I’ve probably played 15 different variations of Sonic 1 since I first booted it up on my Megadrive one Christmas morning.
On mobile, via the Sonic Mega Collection, the SEGA Ages version, the virtual console editions, to name a few. But I think plugging in Sonic Origins for the first time made me realise I’ve had more than a healthy fill over the years.
Which seems ironic, frankly, considering this is the best presented, most remade and rejigged of any release to date and is far from just your traditional port.
Each game has an ‘anniversary edition’ which offers some neat extras. Alongside full widescreen support, there’s fully animated cartoon introduction sequences across the games which all synergise and a currency-based system that enables you to purchase items in a Sonic Museum. From top to bottom, all four games have never looked better.
It’s clear a lot of time and effort has gone into restoring these games and modernising them to ensure no quality is lost on our 48, 50, 70″ TVs. A remarkable feat, really, when you consider we used to play these games on 8″ sets.
The question is, how significant is this, and for me, personally, the reality isn’t very much. While it’s awesome to be able to play these 16-bit classics full screen without some propriety border around it, I guess, ultimately, it’s not something I felt like I needed to enjoy these games.
I can totally see the market for that, of course. There are people who’ve been crying out for these games being completely restored and getting the full update treatment. And when I was playing through each in turn, I found myself really impressed by the quality of the animated cutscenes. They’re beautifully designed and are lovely to look at, though they are pretty short and sweet.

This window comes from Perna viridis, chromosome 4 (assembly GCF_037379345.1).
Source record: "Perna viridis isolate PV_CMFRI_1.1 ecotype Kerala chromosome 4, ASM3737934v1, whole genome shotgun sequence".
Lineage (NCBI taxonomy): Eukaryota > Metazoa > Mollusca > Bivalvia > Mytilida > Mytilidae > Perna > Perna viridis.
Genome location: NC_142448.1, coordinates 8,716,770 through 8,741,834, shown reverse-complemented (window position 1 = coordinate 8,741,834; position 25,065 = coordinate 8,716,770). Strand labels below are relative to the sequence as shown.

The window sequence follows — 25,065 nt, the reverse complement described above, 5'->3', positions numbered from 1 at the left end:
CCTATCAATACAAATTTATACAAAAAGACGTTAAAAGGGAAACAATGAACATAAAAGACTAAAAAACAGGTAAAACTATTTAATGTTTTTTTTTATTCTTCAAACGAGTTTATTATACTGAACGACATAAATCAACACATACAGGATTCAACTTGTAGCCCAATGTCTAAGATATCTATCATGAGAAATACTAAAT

The museum has a lot of lovely collectable items in there, things you’ve never seen before, but gathering the coins to unlock everything will take a very long time.
As for the main event, the full-screen Sonic experience, while it’s impressive in its scale and in motion, it doesn’t necessarily add to my personal enjoyment. Having played across a lot of different formats over the years, while I’m impressed with the amount of work that’s gone into this, I’m used to playing these games on smaller resolutions and screens. I’m fine playing the older way and don’t necessarily need Sonic to take up the full scope of my 52″ 4K TV to enjoy the game.
I also found some issues unique to this release, like partner AI being erratic and stuck on the screen. I also occasionally got stuck between springs and platforms and was forced to restart. It’s a really unusual issue to experience in games that rarely suffered from these problems before.
But that’s ultimately what SEGA are banking on with this premium £35 release. You’ll once again buy four games you’ve played many times before in a slightly different way. Yes, they hold up well. Yes, they’re still great games and are as enjoyable now as the day I first played them, and yes, the Anniversary Collection at least makes it easier to get the elusive Chaos Emeralds for the tougher bonus stages by allowing you to replay if you feel by spending Sonic Coins. There’s at least something different about these versions compared to others and it does make a good entry point for people who’ve perhaps never played the original Sonic four before.
For me, personally, I’d be just as happy playing Sonic on my Switch, or even diving into the Sonic Mega and Sonic Gems Collection on PS2 with the incredible library they offer. To be honest, those bundles also represent a better value for money.
Sonic Origins at least gives players choice between Anniversary and Classic modes, and as mentioned, these should be commended for not being straight ports, giving the games new lease of life. But ultimately what you have here are a set of games that have been out on just about every platform there is at a price that definitely raises more questions than answers.
Sonic Origins absolutely represents the best way to experience these classic games on modern platforms if you’ve never had the chance before. For people who’ve been here before, though, it’s questionable whether the new content is quite worth the premium price tag, especially with a bunch of surprising new issues.
+ Stunning animated sequences
+ Incredible restoration wizardry
+ Lots of cool discoveries in the museum
– Price is off-putting
– Character AI is a bit hit and miss and some bugs force restarts
Sonic Origins is out now on PC, PS5, Switch, and XSX
Played on XSX
Code Kindly Provided by SEGA